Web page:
But I've found that rarely works. A better approach is picking out some employers that seem desirable close to home, having a good reputation, selling a product that sounds cool , and phoning or writing the CEO.
Leave a voice mail if necessary: I'm 25 and I'm still not sure what I want to be when I grow up. I've done a few things I'm proud of insert two or three, each in just a phrase. Can you see a place for a person like me working for you? My phone number is insert number. The traditional job search meant poring over the want ads in Sunday's newspaper. Today's version includes one tiny difference You can sift through literally millions of want ads in seconds using the Internet. Visit major job search sites, enter your favorite search terms or geographic locations, or browse various categories of jobs you'll likely encounter plenty of interesting jobs you never would have thought about.
While you're there, sign up for their job scouts. That way, whenever an on-target job opening hits their site, you'll be notified by e-mail. See a job you like? But most of us aren't so lucky, and we don't get much help. Some parents say things like, "It's your life, you decide. In high school, you take a career test, but many high school students laugh at their test results: It's designed for people of all walks of life to uncover rewarding, viable careers or get in on the ground floor of the next Big Things.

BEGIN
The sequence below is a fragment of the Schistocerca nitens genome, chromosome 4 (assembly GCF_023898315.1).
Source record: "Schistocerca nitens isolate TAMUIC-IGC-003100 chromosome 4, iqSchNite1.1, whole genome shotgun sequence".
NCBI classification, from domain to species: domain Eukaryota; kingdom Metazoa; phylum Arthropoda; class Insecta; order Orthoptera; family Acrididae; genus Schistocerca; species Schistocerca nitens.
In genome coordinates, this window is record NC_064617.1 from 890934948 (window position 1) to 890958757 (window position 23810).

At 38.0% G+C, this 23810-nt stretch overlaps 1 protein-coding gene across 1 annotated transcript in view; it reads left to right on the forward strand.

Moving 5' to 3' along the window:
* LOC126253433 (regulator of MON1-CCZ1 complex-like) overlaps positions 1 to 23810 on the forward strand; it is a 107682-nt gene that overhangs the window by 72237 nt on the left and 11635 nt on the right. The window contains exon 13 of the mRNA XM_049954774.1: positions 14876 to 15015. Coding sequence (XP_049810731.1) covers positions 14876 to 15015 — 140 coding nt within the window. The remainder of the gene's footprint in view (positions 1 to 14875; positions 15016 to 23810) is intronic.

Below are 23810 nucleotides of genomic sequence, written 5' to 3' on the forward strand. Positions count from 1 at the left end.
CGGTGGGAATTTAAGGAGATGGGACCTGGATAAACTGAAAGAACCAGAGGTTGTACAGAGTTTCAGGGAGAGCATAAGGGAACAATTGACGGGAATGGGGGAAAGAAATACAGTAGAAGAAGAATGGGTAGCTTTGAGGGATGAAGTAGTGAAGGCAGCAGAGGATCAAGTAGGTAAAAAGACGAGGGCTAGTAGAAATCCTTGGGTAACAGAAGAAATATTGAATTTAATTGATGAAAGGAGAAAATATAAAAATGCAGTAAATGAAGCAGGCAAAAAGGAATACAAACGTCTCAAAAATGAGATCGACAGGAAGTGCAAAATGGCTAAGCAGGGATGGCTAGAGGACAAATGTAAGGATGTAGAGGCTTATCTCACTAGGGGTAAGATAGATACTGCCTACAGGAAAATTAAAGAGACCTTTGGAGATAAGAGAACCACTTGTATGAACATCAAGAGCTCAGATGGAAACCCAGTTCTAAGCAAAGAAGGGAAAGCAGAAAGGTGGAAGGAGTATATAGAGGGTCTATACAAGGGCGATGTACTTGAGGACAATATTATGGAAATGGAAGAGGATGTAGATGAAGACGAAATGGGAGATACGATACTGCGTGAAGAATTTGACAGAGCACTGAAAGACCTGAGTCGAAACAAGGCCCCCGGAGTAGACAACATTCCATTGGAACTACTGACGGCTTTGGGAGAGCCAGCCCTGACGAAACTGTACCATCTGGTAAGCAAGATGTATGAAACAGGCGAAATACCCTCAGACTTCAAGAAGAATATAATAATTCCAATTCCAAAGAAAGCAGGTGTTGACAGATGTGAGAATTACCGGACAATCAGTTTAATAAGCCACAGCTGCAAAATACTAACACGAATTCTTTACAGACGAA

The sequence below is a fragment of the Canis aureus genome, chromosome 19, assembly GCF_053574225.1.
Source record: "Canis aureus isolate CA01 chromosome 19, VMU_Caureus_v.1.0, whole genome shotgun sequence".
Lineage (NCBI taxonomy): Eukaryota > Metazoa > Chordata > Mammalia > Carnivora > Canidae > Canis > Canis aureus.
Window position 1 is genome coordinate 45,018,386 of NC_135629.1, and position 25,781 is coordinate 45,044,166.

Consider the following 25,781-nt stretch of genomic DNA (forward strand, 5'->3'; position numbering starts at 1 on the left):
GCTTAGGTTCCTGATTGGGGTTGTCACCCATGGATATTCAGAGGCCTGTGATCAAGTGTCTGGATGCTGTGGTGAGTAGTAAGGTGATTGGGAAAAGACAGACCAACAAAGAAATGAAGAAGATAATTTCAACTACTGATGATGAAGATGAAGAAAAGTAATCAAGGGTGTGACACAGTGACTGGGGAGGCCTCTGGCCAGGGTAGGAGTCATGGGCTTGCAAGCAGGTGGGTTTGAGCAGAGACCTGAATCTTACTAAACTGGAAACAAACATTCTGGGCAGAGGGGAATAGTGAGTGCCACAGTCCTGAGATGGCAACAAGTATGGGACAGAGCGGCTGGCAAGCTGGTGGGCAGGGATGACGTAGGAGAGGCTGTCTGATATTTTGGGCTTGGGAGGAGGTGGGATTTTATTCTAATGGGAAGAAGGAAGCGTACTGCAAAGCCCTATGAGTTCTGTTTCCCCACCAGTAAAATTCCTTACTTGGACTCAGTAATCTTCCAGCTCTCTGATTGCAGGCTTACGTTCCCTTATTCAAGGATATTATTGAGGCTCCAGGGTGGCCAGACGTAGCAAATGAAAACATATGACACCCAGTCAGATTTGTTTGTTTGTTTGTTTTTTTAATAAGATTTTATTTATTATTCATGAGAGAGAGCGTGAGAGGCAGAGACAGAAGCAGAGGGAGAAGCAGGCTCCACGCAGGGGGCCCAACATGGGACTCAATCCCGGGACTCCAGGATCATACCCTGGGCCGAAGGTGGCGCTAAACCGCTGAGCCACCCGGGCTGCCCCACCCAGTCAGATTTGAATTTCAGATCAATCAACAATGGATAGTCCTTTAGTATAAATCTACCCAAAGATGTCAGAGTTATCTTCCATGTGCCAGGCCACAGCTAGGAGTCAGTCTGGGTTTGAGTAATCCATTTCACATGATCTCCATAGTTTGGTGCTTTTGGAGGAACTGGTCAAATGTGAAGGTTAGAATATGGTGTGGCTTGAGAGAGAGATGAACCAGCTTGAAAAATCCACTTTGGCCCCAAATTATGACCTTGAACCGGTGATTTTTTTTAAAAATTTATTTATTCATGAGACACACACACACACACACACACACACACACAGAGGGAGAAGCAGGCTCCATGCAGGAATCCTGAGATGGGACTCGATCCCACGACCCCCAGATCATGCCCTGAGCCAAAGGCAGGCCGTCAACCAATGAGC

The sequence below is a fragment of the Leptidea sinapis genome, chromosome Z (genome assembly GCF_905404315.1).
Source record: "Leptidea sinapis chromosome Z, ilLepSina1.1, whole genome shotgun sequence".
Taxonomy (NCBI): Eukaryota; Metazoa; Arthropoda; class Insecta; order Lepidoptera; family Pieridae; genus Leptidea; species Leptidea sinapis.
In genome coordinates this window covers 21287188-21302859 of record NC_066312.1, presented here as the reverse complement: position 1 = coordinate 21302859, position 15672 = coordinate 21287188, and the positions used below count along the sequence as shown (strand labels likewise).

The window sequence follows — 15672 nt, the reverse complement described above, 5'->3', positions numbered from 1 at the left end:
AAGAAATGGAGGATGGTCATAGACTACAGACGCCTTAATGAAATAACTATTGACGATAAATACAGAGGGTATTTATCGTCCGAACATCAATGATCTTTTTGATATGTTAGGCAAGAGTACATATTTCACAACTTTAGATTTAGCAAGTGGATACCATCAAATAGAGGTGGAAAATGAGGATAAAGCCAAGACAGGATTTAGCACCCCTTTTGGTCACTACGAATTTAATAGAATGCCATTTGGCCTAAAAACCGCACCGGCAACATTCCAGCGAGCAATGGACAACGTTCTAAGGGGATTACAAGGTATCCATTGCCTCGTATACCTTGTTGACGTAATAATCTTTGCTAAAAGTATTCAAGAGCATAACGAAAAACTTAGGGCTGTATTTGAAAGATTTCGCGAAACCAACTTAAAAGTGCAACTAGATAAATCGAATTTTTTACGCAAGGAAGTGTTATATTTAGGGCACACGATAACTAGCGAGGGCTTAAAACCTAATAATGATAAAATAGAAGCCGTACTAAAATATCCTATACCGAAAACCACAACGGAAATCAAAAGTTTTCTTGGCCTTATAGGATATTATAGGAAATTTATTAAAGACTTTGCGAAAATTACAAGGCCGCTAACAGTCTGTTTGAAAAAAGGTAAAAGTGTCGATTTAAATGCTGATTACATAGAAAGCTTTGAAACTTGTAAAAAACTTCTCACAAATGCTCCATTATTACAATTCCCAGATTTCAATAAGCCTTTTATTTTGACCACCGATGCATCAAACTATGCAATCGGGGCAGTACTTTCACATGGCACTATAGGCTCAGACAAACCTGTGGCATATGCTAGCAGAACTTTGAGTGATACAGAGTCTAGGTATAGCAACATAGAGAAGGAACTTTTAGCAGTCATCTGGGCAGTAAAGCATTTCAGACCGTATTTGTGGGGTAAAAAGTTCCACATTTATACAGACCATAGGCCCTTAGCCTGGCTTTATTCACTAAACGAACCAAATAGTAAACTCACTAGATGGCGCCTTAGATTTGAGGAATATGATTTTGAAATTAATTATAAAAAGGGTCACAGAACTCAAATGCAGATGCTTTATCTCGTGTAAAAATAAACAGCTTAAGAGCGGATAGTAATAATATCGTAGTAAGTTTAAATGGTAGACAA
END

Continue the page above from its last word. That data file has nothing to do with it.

What's more, this guide even offers tips to make even a humdrum job much better. Clearly organized by specific topic areas, you can easily find the topics that appeal to you. You'll uncover information like Finding the right career for you, whether you've never had a career before or want to dump your old career for a new and improved one Getting smart about choosing, and making the most of, a career Landing the job you want even if the thought of networking gives you the creeps and you don't have a name Rolodex Customizing your career to make any job better by tailoring it to your strengths and using wise approaches to your boss and co-workers And, you'll find a fast yet substantive introduction to more than good careers, including many unlikely suspects!
Despite taking career tests, plowing through fat career guides, and spending hours of reflecting, many people end up falling into their careers more by chance than by choice. Not a good way to ensure career happiness. There is a better way. Read all about it, in Cool Careers For Dummies.